For some of us, work is an incredibly fulfilling part of our lives. Maybe even to the point where the connection we feel with our job might tip the scales of work-life balance every so often — we might work through a lunch break to hit a deadline or check our professional email on our personal phones to feel on top of our responsibilities. While fixating on work may temporarily help us feel accomplished, placing too much emphasis on this one life component may eventually lead to workaholism.
By now, most of us know that maintaining a healthy work-life balance is a key component to our overall well-being. But that’s almost always easier said than done, particularly in a world where work is so often interwoven with self-worth and how we measure success.
Regardless, if we’ve come to a point where we’re constantly unable to disconnect from our jobs, the “dedication” or “hustle” we’ve deemed as admirable qualities of a modern worker are more likely the troubling habits of a workaholic. In fact, nearly half of Americans now identify as workaholics. So, how can we mindfully address this type of behavior? Let’s explore how we might establish new, healthy boundaries with work and how we might prevent the negative physical and mental health consequences.
Workaholism isn’t the same as working hard
There are 7 key symptoms and characteristics of workaholics
Try 16 meditations that can help with job stress
Being a workaholic and working hard isn’t always the same thing. The term, first coined in 1971 by psychologist Wayne E. Oates in his book Confessions of a Workaholic: The Facts about Work Addiction, describes a person who prioritizes work in such a way that it dominates all areas of their life. Occasionally working late to hit an important deadline doesn’t necessarily make someone a workaholic, but consistently choosing to work during days and times off might be a sign to examine if work-life balance is off kilter.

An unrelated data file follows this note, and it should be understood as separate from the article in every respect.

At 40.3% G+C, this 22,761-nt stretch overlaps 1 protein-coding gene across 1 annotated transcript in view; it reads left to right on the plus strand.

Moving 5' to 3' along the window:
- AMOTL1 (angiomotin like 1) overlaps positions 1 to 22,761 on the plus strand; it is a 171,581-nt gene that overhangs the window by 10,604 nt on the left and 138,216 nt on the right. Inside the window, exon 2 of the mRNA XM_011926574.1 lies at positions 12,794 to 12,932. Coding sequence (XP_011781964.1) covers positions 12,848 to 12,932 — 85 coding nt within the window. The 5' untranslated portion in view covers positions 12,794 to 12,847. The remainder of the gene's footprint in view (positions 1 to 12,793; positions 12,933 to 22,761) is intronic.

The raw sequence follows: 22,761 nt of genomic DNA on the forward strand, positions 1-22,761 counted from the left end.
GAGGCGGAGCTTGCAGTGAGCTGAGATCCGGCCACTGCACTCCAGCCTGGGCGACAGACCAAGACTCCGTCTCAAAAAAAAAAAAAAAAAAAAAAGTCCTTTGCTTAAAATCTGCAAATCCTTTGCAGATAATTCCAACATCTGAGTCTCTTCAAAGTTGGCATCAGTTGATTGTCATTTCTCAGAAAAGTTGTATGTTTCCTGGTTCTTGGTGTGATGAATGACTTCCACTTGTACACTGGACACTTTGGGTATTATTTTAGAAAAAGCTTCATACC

In a landmark study by one of the most notable workaholism researchers, Malissa A. Clark, Ph.D., she notes that it can be helpful to make the distinction this way: those who are engaged at work in a healthy way are typically fueled by their passion for their job. On the other hand, the behavior of workaholics is more likely to be motivated by negative factors like guilt and compulsion.
While workaholism is not currently recognized as a formal diagnosis or addiction, Clark established 3 key behaviors that many psychologists now believe most workaholics possess:
While identifying this behavior can be relatively straightforward, understanding where it stems from is a bit more difficult. Clark notes that certain workaholics may use work as a coping mechanism when dealing with a personal crisis or underlying trauma. Sometimes, self-worth can also get wrapped up in professional accomplishments, fueling the idea that working harder will ultimately make us more successful and worthy.
One important distinction Clark notes in her work is that workaholics “do not engage in excessive work due to external factors such as financial problems or pressure by their organization or supervisor.” Instead, she says their excessive involvement in work is not required of them and isn’t influenced by pressures from management or the company overall.